Why do women in Sweden return to work soon after giving birth, while Austrian women stay at home at least one year after the birth, with some staying up to three years? Are women in Sweden more eager to return to work? Is this showing a more modern pattern, while staying at home shows a traditional one? Attempting to explain the differences in this way would mean to refer to values: Leaving it to values is tempting, it sounds plausible and because values are so vague they offer various possibilities for interpretation. The same is true for the very broad meaning of  ”traditional“ or ”modern“. Values matter to a certain extent – they play a central role in the construction of the leave systems – but behavior of the parents is oriented towards the possibilities they have and on the opportunity structures. It is the structure of the parental leave system that really matters.

In its parental leave system, Sweden offers 480 days in total. This leave can be used in the first 18 months, though this is not strictly necessary as a certain part of it can also be used up later, namely 96 days of it can be used up after the child’s fourth birthday (as regulated in 2014). Since most people know that school children often fall ill, and there are school holidays lasting much longer than vacations offered by the employer in the economic world, it makes sense to save leave days for later. Consequently, mothers return to work rather early.

In Austria (as far as 2016), parental leave had to be taken in one block after birth. It is generously long, paid (depending on the length), and with job security. It is up to three years if the partner also takes at least a fifth of the total of parental leave. Many families choose the three-year model. Austrian couples use as many months as they feel is adequate for them in one block since they have no other choice; days cannot be saved for school years, as it is possible in, for instance, Sweden. It therefore clearly follows that mothers in Austria return to work later than mothers in Sweden. And to explain this fact, we do not need to reflect on the value systems.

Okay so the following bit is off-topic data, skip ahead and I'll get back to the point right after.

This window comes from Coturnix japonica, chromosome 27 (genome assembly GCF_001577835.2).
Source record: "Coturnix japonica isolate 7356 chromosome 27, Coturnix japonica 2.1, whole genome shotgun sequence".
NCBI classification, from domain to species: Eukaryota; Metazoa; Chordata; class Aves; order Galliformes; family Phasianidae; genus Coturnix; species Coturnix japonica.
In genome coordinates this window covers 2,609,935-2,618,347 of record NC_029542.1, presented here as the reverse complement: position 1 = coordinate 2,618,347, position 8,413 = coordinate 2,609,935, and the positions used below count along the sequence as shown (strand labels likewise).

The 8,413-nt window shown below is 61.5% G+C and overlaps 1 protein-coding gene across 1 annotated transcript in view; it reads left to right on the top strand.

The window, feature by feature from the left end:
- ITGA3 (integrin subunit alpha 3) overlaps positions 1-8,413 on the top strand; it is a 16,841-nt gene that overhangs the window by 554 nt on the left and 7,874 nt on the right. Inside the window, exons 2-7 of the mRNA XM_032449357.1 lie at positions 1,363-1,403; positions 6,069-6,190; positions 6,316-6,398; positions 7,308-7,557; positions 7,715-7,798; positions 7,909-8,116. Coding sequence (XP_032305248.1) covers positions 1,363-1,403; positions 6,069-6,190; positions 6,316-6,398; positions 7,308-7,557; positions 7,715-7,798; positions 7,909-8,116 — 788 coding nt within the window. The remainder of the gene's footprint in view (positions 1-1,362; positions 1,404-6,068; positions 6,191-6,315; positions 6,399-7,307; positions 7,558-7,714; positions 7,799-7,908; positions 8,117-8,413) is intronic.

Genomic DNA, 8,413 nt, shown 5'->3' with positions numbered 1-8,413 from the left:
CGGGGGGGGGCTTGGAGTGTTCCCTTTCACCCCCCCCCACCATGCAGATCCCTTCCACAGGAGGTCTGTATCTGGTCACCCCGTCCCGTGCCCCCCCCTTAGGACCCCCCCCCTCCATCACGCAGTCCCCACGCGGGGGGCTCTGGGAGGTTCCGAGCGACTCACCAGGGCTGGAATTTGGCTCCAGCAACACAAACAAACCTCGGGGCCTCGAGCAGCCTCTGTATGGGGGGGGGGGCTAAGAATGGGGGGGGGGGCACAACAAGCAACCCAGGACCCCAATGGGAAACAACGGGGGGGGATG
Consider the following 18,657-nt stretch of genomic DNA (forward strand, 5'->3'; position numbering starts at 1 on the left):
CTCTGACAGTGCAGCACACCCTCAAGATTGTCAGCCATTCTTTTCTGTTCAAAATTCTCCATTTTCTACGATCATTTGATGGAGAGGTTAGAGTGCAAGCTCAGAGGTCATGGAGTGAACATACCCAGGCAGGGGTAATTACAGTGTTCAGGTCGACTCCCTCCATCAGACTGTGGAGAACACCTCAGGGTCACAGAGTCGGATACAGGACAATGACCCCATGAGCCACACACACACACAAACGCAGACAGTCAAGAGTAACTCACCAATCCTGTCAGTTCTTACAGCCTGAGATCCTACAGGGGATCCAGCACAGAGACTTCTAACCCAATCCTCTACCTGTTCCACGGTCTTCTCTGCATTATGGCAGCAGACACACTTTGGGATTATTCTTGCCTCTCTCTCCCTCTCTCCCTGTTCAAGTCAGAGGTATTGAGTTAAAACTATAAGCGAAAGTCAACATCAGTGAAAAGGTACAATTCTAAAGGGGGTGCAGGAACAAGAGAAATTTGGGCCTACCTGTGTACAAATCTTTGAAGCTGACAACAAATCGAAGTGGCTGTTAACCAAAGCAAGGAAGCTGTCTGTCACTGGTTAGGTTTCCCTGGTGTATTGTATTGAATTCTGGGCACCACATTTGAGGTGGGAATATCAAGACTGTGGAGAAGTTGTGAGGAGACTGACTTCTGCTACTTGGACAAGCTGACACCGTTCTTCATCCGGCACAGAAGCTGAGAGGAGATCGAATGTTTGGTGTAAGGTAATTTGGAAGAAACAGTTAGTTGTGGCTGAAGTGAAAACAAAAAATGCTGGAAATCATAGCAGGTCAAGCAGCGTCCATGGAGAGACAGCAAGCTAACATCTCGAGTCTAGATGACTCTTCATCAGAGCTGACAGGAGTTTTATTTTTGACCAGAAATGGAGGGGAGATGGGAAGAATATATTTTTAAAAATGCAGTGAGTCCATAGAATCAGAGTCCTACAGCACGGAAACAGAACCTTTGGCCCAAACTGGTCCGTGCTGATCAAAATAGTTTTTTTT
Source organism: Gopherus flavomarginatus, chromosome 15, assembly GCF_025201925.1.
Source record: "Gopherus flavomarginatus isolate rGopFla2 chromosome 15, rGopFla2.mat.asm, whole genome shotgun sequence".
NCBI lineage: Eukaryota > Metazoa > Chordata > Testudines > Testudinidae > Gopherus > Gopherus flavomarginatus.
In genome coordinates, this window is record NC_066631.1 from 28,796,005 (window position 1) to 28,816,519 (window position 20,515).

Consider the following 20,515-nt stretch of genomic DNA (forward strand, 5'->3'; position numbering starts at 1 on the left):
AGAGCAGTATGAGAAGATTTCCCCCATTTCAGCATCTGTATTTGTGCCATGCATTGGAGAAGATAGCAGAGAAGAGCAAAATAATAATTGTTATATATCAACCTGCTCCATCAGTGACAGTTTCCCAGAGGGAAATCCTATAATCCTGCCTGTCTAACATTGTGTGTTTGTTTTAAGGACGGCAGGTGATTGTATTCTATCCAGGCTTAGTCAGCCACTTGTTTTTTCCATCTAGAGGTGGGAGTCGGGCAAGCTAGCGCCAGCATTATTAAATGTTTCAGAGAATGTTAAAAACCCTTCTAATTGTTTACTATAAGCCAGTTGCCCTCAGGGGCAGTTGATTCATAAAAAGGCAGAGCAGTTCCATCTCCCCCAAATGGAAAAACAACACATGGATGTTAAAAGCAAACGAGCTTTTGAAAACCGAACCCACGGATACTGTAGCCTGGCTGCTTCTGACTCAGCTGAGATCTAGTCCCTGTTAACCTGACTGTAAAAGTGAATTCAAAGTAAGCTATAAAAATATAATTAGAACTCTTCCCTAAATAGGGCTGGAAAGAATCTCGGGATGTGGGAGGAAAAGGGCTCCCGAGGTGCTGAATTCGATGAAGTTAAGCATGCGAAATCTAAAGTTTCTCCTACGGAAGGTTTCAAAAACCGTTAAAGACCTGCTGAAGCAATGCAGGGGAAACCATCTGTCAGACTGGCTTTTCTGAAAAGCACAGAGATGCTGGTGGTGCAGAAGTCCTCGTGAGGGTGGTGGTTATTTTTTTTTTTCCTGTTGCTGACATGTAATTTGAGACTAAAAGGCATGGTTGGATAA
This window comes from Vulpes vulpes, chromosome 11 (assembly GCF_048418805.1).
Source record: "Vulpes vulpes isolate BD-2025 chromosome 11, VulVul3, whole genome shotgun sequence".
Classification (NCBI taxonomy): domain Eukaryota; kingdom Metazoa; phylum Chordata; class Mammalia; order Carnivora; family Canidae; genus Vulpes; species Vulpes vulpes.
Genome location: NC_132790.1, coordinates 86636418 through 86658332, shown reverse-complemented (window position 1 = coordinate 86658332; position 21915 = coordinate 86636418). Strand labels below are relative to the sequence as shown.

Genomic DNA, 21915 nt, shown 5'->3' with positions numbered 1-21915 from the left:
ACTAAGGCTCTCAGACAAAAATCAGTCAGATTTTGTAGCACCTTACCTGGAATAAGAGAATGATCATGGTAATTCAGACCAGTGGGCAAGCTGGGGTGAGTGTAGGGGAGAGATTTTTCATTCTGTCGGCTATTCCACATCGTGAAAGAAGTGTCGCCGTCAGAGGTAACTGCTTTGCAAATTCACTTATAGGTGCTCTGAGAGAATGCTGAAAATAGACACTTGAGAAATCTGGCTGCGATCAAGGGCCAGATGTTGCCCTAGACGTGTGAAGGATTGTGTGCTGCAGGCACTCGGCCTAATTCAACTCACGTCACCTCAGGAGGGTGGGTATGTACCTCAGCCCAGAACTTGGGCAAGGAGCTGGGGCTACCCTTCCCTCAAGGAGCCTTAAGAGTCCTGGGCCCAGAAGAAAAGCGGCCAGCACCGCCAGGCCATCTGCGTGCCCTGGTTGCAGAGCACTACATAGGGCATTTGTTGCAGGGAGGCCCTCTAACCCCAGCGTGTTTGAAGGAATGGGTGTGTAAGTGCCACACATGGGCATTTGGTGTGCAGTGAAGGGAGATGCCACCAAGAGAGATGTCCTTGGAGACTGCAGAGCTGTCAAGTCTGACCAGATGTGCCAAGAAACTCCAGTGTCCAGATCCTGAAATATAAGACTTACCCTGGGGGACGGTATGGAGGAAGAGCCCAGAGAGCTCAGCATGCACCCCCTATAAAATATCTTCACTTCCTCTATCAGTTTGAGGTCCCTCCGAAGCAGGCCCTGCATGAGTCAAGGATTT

Comparing the countries we see that behavior is oriented towards the possibilities offered. The leave systems provide opportunity structures, which more or less prompt people to return to work. Whether the parents return sooner or later depends on the kind of work offered by the economy of the country and on the financial needs of the couple.

Gender is also an aspect in the structure of parental leave systems, which can be demonstrated by referring to the Austrian system though other systems incorporate gender issues. As mentioned above, Austria’s model (in 2016) offers the possibility to benefit from the full leave time only when partners share the leave between them. For instance, if parents choose twelve months of parental leave, one partner would need to take at least two months; if 24 months is chosen, the division would need to be 20 months + 4 months. The law does not specify which part of the leave should be taken by the mother and which by the father. In addition, couples are free to share parental leave equally between them. However, for most readers it is probably not surprising that the father usually takes shorter periods of leave, amounting, as a rule, to a fifth of the leave of the mother. Without making explicit references to gender, the structure is built on gender inequality.

Parental leave systems – as shown by a study carried out within FamiliesAndSocieties by Olivier Thevenon and Ann-Zofie Duvander – provide opportunity structures that can promote the return to full or part-time work, contribute to gender equality, or hinder it.

In conclusion, looking at structures in place might be much more effective than to discuss value systems.


What do you think?


Source: Olivier Thevenon, Ann-Zofie Duvander: Leave policies for parents with young children. Pp 20-41. In WP7 of FamiliesAndSocieties:  Family policies and diversity in Europe: The state-of-the-art regarding fertility, work, care, leave, laws and self-sufficiency. Edited by Olivier Thévenon and Gerda Neyer . 2014.


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